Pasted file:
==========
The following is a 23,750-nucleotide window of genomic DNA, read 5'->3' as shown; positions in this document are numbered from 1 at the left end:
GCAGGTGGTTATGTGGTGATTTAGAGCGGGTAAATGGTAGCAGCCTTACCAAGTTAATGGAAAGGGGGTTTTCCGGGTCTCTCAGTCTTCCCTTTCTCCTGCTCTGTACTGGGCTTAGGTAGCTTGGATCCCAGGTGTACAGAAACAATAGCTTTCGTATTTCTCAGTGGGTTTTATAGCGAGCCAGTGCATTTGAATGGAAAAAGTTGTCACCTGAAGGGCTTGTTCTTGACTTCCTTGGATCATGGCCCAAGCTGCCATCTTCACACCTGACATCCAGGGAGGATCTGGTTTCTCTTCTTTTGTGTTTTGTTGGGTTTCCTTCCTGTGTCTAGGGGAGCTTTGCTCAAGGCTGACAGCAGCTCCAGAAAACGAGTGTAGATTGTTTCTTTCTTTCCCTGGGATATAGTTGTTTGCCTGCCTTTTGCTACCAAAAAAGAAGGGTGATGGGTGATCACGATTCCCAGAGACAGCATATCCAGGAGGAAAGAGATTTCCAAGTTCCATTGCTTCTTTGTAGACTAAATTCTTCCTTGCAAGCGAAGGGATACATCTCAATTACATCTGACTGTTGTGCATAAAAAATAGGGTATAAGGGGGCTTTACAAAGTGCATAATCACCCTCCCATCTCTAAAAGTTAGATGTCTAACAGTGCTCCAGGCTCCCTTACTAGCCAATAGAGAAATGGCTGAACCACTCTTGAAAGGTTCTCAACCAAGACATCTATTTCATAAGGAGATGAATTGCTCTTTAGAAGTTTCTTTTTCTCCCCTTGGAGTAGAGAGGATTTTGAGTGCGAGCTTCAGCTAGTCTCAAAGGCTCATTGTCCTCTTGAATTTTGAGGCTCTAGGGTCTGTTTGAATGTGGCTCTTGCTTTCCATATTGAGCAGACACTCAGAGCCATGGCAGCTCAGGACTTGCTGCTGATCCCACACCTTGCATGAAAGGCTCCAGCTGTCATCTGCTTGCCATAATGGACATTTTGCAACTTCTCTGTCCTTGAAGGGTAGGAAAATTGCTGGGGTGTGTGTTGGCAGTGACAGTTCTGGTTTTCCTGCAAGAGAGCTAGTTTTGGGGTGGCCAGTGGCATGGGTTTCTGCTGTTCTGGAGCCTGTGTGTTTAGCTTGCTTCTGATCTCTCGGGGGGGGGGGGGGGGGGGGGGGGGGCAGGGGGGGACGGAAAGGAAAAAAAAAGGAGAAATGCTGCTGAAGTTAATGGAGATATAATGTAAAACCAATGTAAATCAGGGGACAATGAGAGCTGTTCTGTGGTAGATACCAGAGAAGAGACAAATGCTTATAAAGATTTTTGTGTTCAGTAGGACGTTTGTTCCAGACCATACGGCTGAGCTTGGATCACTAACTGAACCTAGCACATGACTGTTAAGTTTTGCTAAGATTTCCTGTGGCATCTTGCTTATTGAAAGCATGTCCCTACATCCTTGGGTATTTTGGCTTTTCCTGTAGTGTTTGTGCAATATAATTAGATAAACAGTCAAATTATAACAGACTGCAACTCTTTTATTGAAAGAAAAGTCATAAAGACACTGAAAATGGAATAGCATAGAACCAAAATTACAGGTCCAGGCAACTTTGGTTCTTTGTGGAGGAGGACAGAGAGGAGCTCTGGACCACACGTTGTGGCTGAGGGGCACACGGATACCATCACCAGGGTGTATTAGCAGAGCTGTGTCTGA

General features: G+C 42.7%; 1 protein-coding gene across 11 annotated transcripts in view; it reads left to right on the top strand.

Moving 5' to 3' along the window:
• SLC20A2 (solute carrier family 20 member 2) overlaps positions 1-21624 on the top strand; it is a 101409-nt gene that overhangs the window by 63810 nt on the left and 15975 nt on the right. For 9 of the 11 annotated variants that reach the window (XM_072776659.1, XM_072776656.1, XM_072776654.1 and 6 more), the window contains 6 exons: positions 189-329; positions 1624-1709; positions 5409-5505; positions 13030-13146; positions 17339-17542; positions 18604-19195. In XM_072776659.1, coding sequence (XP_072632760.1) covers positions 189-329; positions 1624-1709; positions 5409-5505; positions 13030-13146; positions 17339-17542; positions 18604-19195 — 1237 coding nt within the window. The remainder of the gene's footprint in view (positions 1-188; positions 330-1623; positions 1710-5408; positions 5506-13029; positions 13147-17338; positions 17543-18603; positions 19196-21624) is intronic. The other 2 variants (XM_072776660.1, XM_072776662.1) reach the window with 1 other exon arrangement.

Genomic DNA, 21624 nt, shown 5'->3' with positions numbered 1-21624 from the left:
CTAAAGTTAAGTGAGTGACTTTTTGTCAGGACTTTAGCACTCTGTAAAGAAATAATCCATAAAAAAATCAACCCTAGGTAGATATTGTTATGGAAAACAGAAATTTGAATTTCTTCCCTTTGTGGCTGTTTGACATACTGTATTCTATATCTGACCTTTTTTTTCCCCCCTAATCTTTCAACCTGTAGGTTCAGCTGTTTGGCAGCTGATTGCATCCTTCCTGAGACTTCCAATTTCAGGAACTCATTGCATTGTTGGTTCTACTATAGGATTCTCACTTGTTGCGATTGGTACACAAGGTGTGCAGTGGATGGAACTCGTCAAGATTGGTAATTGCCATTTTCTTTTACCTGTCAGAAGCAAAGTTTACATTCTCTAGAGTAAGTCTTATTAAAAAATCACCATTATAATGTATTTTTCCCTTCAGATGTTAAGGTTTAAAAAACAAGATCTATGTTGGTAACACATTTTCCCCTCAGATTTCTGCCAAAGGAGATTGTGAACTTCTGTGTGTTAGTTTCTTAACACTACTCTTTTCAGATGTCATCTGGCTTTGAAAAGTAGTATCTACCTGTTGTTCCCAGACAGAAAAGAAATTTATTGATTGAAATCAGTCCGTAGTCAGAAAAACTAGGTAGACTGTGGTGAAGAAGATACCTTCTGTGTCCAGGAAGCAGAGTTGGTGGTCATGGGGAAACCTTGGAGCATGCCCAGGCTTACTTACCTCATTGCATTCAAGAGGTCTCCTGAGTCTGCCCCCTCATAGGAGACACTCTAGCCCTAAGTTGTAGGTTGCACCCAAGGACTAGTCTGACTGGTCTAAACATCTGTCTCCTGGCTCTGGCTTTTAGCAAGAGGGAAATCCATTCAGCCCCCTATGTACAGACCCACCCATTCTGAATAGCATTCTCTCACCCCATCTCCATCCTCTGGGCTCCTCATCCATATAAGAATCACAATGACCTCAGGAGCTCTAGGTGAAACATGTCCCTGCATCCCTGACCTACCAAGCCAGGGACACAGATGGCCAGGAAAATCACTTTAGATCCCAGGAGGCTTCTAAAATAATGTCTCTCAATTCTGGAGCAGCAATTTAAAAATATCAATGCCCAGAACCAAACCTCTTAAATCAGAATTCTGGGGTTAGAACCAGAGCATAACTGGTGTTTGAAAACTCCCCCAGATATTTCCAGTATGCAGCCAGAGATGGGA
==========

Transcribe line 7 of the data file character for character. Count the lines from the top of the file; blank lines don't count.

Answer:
CTAAAGTTAAGTGAGTGACTTTTTGTCAGGACTTTAGCACTCTGTAAAGAAATAATCCATAAAAAAATCAACCCTAGGTAGATATTGTTATGGAAAACAGAAATTTGAATTTCTTCCCTTTGTGGCTGTTTGACATACTGTATTCTATATCTGACCTTTTTTTTCCCCCCTAATCTTTCAACCTGTAGGTTCAGCTGTTTGGCAGCTGATTGCATCCTTCCTGAGACTTCCAATTTCAGGAACTCATTGCATTGTTGGTTCTACTATAGGATTCTCACTTGTTGCGATTGGTACACAAGGTGTGCAGTGGATGGAACTCGTCAAGATTGGTAATTGCCATTTTCTTTTACCTGTCAGAAGCAAAGTTTACATTCTCTAGAGTAAGTCTTATTAAAAAATCACCATTATAATGTATTTTTCCCTTCAGATGTTAAGGTTTAAAAAACAAGATCTATGTTGGTAACACATTTTCCCCTCAGATTTCTGCCAAAGGAGATTGTGAACTTCTGTGTGTTAGTTTCTTAACACTACTCTTTTCAGATGTCATCTGGCTTTGAAAAGTAGTATCTACCTGTTGTTCCCAGACAGAAAAGAAATTTATTGATTGAAATCAGTCCGTAGTCAGAAAAACTAGGTAGACTGTGGTGAAGAAGATACCTTCTGTGTCCAGGAAGCAGAGTTGGTGGTCATGGGGAAACCTTGGAGCATGCCCAGGCTTACTTACCTCATTGCATTCAAGAGGTCTCCTGAGTCTGCCCCCTCATAGGAGACACTCTAGCCCTAAGTTGTAGGTTGCACCCAAGGACTAGTCTGACTGGTCTAAACATCTGTCTCCTGGCTCTGGCTTTTAGCAAGAGGGAAATCCATTCAGCCCCCTATGTACAGACCCACCCATTCTGAATAGCATTCTCTCACCCCATCTCCATCCTCTGGGCTCCTCATCCATATAAGAATCACAATGACCTCAGGAGCTCTAGGTGAAACATGTCCCTGCATCCCTGACCTACCAAGCCAGGGACACAGATGGCCAGGAAAATCACTTTAGATCCCAGGAGGCTTCTAAAATAATGTCTCTCAATTCTGGAGCAGCAATTTAAAAATATCAATGCCCAGAACCAAACCTCTTAAATCAGAATTCTGGGGTTAGAACCAGAGCATAACTGGTGTTTGAAAACTCCCCCAGATATTTCCAGTATGCAGCCAGAGATGGGA